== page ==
The floor surface is raised as low as 7 to 12 inches to accommodate the underfloor system, and can be finished with a variety of green-friendly materials. For office environments, panels can be covered in glue-less carpet tiles with zero VOCs, conductive and static-dissipative vinyl, wood, or high-pressure laminate.

Among their many benefits (greater comfort, reduced energy use and significantly lower building costs), underfloor air distribution systems also are a win for indoor air quality, according to the Center for the Built Environment at the University of California, Berkeley. “Improvement in indoor air quality can be achieved by delivering the fresh supply air near the occupant at floor or desktop level, allowing an overall floor-to-ceiling airflow pattern to more efficiently remove contaminants from the occupied zone of the space,” it notes.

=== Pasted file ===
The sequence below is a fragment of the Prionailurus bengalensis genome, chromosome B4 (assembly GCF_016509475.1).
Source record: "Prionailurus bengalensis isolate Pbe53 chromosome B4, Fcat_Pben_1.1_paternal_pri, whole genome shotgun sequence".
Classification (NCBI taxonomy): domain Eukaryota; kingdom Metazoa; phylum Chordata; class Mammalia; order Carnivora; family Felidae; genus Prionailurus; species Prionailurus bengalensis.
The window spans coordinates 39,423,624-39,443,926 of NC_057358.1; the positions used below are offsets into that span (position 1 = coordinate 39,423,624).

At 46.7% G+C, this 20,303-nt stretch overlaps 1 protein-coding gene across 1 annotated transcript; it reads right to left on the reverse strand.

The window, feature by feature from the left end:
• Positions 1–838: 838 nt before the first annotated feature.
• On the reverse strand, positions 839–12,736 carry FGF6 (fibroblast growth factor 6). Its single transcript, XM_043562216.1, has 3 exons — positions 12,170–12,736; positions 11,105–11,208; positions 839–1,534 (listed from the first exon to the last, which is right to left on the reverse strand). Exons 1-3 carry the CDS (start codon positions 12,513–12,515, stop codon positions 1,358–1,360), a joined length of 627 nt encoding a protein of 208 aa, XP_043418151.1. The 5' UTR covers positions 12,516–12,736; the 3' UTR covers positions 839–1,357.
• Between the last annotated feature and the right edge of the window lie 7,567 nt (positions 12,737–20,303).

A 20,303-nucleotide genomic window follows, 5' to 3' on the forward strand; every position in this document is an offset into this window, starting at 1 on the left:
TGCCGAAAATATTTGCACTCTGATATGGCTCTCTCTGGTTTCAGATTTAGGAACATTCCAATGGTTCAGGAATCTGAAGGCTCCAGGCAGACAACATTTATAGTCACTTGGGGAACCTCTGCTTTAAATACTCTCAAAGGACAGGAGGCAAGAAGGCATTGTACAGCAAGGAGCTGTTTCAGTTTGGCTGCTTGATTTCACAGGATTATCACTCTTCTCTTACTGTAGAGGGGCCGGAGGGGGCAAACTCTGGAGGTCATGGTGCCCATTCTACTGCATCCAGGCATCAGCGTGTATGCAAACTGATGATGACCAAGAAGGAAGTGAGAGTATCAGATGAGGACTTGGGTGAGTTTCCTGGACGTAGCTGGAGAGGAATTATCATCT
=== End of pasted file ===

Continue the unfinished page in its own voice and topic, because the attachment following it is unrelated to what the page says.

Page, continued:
As businesses and employees anticipate a return to commercial workplaces, indoor air quality will be critical to creating a healthy building environment. Making wise flooring choices can help mitigate airborne contaminants and ensure a safe workplace.

Bill Imhoff is President/CEO of Intertech Flooring, leads three regional offices serving commercial clients across Texas and the Southwest.

This article was originally published in the Austin Business Journal August 13, 2020, and is used with permission The original blog can be accessed here. As an invited member of the Business Journal’s Leadership Trust, Bill provides thought-leadership content and advice to the Austin business community around his areas of expertise, including commercial flooring, entrepreneurship, leadership and workforce development.